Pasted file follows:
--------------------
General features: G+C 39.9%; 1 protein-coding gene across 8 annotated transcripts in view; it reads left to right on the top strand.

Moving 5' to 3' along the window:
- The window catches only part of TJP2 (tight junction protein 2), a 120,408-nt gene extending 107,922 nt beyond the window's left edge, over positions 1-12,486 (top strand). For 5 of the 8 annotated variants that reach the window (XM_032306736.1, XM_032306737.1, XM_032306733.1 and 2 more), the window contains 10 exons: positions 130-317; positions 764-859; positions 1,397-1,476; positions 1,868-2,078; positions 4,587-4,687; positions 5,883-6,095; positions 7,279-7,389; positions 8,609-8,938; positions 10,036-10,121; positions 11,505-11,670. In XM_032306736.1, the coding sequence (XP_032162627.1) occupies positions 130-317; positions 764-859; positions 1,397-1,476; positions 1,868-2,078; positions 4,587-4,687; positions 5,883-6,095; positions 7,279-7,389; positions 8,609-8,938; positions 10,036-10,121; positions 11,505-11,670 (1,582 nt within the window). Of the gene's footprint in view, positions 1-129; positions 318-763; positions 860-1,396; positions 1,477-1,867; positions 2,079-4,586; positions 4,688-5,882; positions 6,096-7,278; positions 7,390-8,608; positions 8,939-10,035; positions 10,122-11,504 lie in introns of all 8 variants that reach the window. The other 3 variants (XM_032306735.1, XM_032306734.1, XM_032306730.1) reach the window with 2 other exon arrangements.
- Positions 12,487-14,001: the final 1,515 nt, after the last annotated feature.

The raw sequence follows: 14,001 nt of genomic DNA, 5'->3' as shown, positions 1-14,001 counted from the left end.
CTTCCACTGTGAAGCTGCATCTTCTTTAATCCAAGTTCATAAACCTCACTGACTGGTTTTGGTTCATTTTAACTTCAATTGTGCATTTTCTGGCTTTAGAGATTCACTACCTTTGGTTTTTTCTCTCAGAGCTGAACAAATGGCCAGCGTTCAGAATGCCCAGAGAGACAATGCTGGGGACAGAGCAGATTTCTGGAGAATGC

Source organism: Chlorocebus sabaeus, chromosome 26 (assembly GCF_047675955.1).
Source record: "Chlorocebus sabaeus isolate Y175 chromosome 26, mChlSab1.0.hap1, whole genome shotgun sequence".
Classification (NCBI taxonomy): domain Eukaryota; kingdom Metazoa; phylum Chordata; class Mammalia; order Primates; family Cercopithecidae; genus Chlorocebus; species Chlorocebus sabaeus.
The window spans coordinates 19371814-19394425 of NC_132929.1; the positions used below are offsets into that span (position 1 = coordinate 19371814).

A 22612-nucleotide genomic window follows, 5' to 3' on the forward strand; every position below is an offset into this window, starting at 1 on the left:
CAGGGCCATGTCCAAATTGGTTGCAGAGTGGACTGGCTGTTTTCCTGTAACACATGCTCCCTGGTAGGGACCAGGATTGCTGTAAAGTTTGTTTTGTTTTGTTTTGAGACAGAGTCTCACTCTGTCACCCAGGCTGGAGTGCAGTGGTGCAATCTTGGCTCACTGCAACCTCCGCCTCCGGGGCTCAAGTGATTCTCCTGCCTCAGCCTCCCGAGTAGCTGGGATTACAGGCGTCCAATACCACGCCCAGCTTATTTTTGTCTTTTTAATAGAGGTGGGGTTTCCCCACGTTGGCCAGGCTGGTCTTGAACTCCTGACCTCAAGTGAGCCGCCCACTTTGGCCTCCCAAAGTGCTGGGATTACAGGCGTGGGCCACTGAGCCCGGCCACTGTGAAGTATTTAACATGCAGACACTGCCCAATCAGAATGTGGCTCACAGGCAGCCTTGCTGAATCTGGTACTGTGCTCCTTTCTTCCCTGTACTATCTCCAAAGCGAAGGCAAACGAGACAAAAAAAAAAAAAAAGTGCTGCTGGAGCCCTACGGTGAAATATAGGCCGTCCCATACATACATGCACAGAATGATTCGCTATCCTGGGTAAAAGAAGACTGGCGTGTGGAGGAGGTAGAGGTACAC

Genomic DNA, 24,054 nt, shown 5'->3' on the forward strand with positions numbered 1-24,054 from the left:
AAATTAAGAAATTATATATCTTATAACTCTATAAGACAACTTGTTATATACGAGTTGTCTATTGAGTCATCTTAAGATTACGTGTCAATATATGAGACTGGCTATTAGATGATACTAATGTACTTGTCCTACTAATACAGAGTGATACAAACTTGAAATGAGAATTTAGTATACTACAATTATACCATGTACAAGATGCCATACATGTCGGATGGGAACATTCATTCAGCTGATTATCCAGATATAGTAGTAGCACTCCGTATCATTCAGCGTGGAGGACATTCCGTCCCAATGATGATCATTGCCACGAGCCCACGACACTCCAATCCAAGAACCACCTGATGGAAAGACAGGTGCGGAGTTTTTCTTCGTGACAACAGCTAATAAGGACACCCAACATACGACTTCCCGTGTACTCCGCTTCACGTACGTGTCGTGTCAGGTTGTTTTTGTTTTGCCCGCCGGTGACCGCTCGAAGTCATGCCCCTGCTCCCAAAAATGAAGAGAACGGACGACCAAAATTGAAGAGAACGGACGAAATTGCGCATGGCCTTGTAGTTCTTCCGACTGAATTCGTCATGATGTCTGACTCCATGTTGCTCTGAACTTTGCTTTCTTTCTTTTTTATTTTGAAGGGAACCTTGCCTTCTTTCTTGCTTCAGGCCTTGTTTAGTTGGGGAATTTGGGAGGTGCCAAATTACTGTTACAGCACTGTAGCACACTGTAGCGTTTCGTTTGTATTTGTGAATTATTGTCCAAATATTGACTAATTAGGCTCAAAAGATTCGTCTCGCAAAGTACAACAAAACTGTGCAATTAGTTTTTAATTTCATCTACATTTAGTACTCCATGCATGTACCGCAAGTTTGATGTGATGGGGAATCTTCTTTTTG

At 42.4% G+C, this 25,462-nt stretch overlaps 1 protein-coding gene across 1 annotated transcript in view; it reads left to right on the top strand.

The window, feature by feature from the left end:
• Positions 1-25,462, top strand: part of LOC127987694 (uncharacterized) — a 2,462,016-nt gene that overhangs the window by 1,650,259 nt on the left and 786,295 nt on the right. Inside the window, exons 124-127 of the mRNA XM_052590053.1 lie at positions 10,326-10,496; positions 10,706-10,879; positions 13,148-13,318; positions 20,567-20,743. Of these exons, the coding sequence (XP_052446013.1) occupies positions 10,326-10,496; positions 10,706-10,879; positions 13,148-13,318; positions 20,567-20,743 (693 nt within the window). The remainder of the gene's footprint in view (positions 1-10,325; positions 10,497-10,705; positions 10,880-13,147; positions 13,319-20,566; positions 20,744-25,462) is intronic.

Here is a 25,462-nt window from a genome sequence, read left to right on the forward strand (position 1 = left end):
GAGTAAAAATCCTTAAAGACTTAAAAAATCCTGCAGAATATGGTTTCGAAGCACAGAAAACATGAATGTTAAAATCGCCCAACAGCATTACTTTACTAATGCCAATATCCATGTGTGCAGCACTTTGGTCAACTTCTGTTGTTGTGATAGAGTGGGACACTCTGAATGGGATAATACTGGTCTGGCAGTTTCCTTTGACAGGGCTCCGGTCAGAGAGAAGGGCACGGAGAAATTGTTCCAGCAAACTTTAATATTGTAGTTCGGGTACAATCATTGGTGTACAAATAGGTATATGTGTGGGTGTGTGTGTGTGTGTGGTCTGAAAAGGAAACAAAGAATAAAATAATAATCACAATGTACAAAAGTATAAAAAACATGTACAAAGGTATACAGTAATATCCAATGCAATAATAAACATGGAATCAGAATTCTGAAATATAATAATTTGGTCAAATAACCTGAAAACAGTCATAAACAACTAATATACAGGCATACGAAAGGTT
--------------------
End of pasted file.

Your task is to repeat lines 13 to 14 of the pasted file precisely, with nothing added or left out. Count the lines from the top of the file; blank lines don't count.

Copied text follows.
Genomic DNA, 24,054 nt, shown 5'->3' on the forward strand with positions numbered 1-24,054 from the left:
AAATTAAGAAATTATATATCTTATAACTCTATAAGACAACTTGTTATATACGAGTTGTCTATTGAGTCATCTTAAGATTACGTGTCAATATATGAGACTGGCTATTAGATGATACTAATGTACTTGTCCTACTAATACAGAGTGATACAAACTTGAAATGAGAATTTAGTATACTACAATTATACCATGTACAAGATGCCATACATGTCGGATGGGAACATTCATTCAGCTGATTATCCAGATATAGTAGTAGCACTCCGTATCATTCAGCGTGGAGGACATTCCGTCCCAATGATGATCATTGCCACGAGCCCACGACACTCCAATCCAAGAACCACCTGATGGAAAGACAGGTGCGGAGTTTTTCTTCGTGACAACAGCTAATAAGGACACCCAACATACGACTTCCCGTGTACTCCGCTTCACGTACGTGTCGTGTCAGGTTGTTTTTGTTTTGCCCGCCGGTGACCGCTCGAAGTCATGCCCCTGCTCCCAAAAATGAAGAGAACGGACGACCAAAATTGAAGAGAACGGACGAAATTGCGCATGGCCTTGTAGTTCTTCCGACTGAATTCGTCATGATGTCTGACTCCATGTTGCTCTGAACTTTGCTTTCTTTCTTTTTTATTTTGAAGGGAACCTTGCCTTCTTTCTTGCTTCAGGCCTTGTTTAGTTGGGGAATTTGGGAGGTGCCAAATTACTGTTACAGCACTGTAGCACACTGTAGCGTTTCGTTTGTATTTGTGAATTATTGTCCAAATATTGACTAATTAGGCTCAAAAGATTCGTCTCGCAAAGTACAACAAAACTGTGCAATTAGTTTTTAATTTCATCTACATTTAGTACTCCATGCATGTACCGCAAGTTTGATGTGATGGGGAATCTTCTTTTTG